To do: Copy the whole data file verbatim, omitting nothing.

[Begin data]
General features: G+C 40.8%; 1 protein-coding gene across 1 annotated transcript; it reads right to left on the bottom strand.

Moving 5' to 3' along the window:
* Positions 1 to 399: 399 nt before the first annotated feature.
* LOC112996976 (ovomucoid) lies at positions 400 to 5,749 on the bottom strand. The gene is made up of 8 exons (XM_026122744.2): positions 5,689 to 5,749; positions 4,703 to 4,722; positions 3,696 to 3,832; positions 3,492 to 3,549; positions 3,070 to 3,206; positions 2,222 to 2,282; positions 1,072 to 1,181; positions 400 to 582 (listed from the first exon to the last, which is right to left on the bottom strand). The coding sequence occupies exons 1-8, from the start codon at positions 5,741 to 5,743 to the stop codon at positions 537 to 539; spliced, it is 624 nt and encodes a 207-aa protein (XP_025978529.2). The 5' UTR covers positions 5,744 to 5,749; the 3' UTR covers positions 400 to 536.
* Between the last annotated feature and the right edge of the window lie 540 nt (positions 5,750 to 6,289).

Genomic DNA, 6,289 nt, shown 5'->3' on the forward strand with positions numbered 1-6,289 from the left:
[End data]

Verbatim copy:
General features: G+C 40.8%; 1 protein-coding gene across 1 annotated transcript; it reads right to left on the bottom strand.

Moving 5' to 3' along the window:
* Positions 1 to 399: 399 nt before the first annotated feature.
* LOC112996976 (ovomucoid) lies at positions 400 to 5,749 on the bottom strand. The gene is made up of 8 exons (XM_026122744.2): positions 5,689 to 5,749; positions 4,703 to 4,722; positions 3,696 to 3,832; positions 3,492 to 3,549; positions 3,070 to 3,206; positions 2,222 to 2,282; positions 1,072 to 1,181; positions 400 to 582 (listed from the first exon to the last, which is right to left on the bottom strand). The coding sequence occupies exons 1-8, from the start codon at positions 5,741 to 5,743 to the stop codon at positions 537 to 539; spliced, it is 624 nt and encodes a 207-aa protein (XP_025978529.2). The 5' UTR covers positions 5,744 to 5,749; the 3' UTR covers positions 400 to 536.
* Between the last annotated feature and the right edge of the window lie 540 nt (positions 5,750 to 6,289).

Genomic DNA, 6,289 nt, shown 5'->3' on the forward strand with positions numbered 1-6,289 from the left: